The toddler years are defined as ages one through three. It's a time when children can be picky eaters. So how do you know if your child is getting the proper nutrition?
Dr. Raghu Kasetty of OSF St. Francis Hospital in Escanaba is Board Certified in Pediatrics, Sleep Medicine and Developmental Behavior Pediatrics. Dr. Kasetty says, "What we recommend is when we offer foods, we have to give all different food groups and try to use a polite one-bite rule, saying, 'We have all different foods here, so make an attempt to at least eat one bite of each particular food.'"
The experts say involve the child in food shopping and preparation, such as helping wash vegetables. Kasetty adds, "Try not to get into a power struggle. Try not to force the child and try not to stress over it."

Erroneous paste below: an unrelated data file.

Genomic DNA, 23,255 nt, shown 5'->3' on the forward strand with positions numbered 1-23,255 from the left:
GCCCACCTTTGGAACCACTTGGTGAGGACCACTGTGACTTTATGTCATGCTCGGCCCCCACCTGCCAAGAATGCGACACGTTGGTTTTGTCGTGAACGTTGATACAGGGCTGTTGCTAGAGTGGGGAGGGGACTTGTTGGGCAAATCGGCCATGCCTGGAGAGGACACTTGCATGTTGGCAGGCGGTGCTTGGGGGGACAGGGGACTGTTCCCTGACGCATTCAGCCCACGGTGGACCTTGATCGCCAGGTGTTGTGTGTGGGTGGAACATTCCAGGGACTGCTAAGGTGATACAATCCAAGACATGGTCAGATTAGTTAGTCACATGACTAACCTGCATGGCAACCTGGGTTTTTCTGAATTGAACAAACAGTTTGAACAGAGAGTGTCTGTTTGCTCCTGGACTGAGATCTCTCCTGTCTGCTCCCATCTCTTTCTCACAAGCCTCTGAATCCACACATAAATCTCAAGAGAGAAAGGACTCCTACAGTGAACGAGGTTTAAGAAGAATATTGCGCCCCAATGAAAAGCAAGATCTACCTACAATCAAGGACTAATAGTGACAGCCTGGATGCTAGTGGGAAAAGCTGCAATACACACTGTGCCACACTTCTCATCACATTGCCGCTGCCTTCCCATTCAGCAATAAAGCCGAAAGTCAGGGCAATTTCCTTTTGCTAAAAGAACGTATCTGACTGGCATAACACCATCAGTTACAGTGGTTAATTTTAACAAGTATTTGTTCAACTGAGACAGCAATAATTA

More advice is to give choices that don't matter, such as letting the child choose his or her plate color. At one year of age, children should switch from breast milk or infant formula to whole milk. "At two years of age, children are more accustomed to adult foods and they are eating larger portions," Kasetty says.
Foods to be cautious about feeding to your young child due to possible allergies are nuts, strawberries and seafood. Dr. Kasetty says, "Nuts, we don't recommend until three years of age because they are hard and there is a choking hazard. Typically, peanut content can be introduced by about 18 months of age or later."
To make sure your toddler is eating enough, use the Center for Disease Control and Prevention's BMI chart, which gauges height-to-weight ratio, based on age. You can access the BMI (Body Mass Index) chart at http://www.cdc.gov/healthyweight/assessing/bmi/.